Ancient repairs to a perfectly preserved Iron Age wooden bowl from a 2,000-year-old well in Orkney have amazed experts.
The remarkable find was made during conservation work being undertaken on the well this week.
Discovered at The Cairns Broch archaeology site, it has an extraordinary story to tell of ancient repair suggesting it was a valued object during the Iron Age.
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Earlier this year, a team of archaeologists from the University of the Highlands and Islands Archaeology Institute, based in Orkney, excavated an underground chamber beneath the floor of an Iron Age broch on South Ronaldsay.
Now, on-going conservation work on a water-logged deposit, recovered from inside the underground chamber beneath the broch, has afforded an exceptionally rare glimpse of a well-preserved, 2,000-year-old, wooden bowl.
The nature of the bowl, and the details emerging about its life story, may help archaeologists to better understand the enigma of such subterranean chambers, leading to a fuller appreciation of their complex role within Iron Age communities.
The first stage of the conservation work was completed this week, as specialist conservators at AOC Archaeology, based in Edinburgh, have now patiently “micro-excavated” the bowl from its protective soil block. The work offers a clear view of the object for the first time in about 2,000 years.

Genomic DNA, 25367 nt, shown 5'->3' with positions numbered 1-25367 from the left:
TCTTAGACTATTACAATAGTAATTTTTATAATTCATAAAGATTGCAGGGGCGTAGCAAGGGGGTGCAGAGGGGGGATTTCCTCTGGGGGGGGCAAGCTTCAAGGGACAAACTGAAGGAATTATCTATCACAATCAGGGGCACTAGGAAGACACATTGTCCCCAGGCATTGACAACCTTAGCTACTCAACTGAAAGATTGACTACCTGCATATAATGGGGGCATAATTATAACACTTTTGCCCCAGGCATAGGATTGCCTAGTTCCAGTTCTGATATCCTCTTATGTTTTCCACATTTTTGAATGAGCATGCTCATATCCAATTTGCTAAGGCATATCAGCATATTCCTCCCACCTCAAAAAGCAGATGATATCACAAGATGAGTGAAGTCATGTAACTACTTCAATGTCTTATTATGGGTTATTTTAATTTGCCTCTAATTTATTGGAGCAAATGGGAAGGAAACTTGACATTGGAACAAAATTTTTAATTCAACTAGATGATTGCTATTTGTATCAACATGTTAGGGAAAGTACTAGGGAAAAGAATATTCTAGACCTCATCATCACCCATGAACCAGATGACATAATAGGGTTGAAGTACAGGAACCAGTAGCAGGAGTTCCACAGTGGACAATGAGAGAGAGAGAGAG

The bowl had been skilfully hand carved from a half-log of an alder tree. Tool marks are visible in the interior, but the exterior has been finely burnished.
On one of its broken edges a series of about 16 strange looking wiggly strips of bronze can be made out. Beyond these, a further small straight bronze strip runs across the break and is an ancient bracket or staple. The staple and the rivets represent a very artful ancient repair, or repairs, made to the vessel to prolong its life.
Martin Carruthers, Lecturer in Archaeology at the UHI Archaeology Institute, Orkney College and director of The Cairns project, said: “After first encountering the bowl this summer, we had wondered if wooden bowls, and other objects made from wood, might actually have been much more common than we would have previously expected for the mostly treeless environment of Iron Age Orkney. Perhaps archaeologists have been guilty of overplaying the scarcity of wood in Scotland’s Northern Isles.”
Dr Anne Crone, a specialist in ancient wooden artefacts with AOC Archaeology, said: “The rarity of wooden vessels in Orkney could be why they went to such lengths to repair what is a quite beautiful object.”